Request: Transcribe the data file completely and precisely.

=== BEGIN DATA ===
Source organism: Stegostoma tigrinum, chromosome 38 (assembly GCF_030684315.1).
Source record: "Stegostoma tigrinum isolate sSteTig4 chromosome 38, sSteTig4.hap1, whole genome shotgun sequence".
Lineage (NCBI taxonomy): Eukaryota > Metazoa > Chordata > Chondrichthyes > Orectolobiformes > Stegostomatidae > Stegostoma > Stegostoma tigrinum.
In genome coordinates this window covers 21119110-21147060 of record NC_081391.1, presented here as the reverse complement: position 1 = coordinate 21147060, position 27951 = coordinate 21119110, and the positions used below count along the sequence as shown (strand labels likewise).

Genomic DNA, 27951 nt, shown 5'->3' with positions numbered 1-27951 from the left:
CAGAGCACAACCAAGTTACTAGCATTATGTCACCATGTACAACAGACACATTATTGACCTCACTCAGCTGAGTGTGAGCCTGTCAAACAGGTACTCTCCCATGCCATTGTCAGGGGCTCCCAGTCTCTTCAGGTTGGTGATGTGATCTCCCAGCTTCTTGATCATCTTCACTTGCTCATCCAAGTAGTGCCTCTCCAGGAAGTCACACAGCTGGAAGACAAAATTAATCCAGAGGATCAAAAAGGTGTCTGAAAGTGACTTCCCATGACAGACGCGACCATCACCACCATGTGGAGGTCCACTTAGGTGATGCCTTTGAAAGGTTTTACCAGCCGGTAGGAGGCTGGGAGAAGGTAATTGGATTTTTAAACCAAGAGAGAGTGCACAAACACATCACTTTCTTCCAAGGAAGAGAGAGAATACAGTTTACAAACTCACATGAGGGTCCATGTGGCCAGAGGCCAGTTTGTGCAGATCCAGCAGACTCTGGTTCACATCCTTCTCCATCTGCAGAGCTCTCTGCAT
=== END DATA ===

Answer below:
Source organism: Stegostoma tigrinum, chromosome 38 (assembly GCF_030684315.1).
Source record: "Stegostoma tigrinum isolate sSteTig4 chromosome 38, sSteTig4.hap1, whole genome shotgun sequence".
Lineage (NCBI taxonomy): Eukaryota > Metazoa > Chordata > Chondrichthyes > Orectolobiformes > Stegostomatidae > Stegostoma > Stegostoma tigrinum.
In genome coordinates this window covers 21119110-21147060 of record NC_081391.1, presented here as the reverse complement: position 1 = coordinate 21147060, position 27951 = coordinate 21119110, and the positions used below count along the sequence as shown (strand labels likewise).

Genomic DNA, 27951 nt, shown 5'->3' with positions numbered 1-27951 from the left:
CAGAGCACAACCAAGTTACTAGCATTATGTCACCATGTACAACAGACACATTATTGACCTCACTCAGCTGAGTGTGAGCCTGTCAAACAGGTACTCTCCCATGCCATTGTCAGGGGCTCCCAGTCTCTTCAGGTTGGTGATGTGATCTCCCAGCTTCTTGATCATCTTCACTTGCTCATCCAAGTAGTGCCTCTCCAGGAAGTCACACAGCTGGAAGACAAAATTAATCCAGAGGATCAAAAAGGTGTCTGAAAGTGACTTCCCATGACAGACGCGACCATCACCACCATGTGGAGGTCCACTTAGGTGATGCCTTTGAAAGGTTTTACCAGCCGGTAGGAGGCTGGGAGAAGGTAATTGGATTTTTAAACCAAGAGAGAGTGCACAAACACATCACTTTCTTCCAAGGAAGAGAGAGAATACAGTTTACAAACTCACATGAGGGTCCATGTGGCCAGAGGCCAGTTTGTGCAGATCCAGCAGACTCTGGTTCACATCCTTCTCCATCTGCAGAGCTCTCTGCAT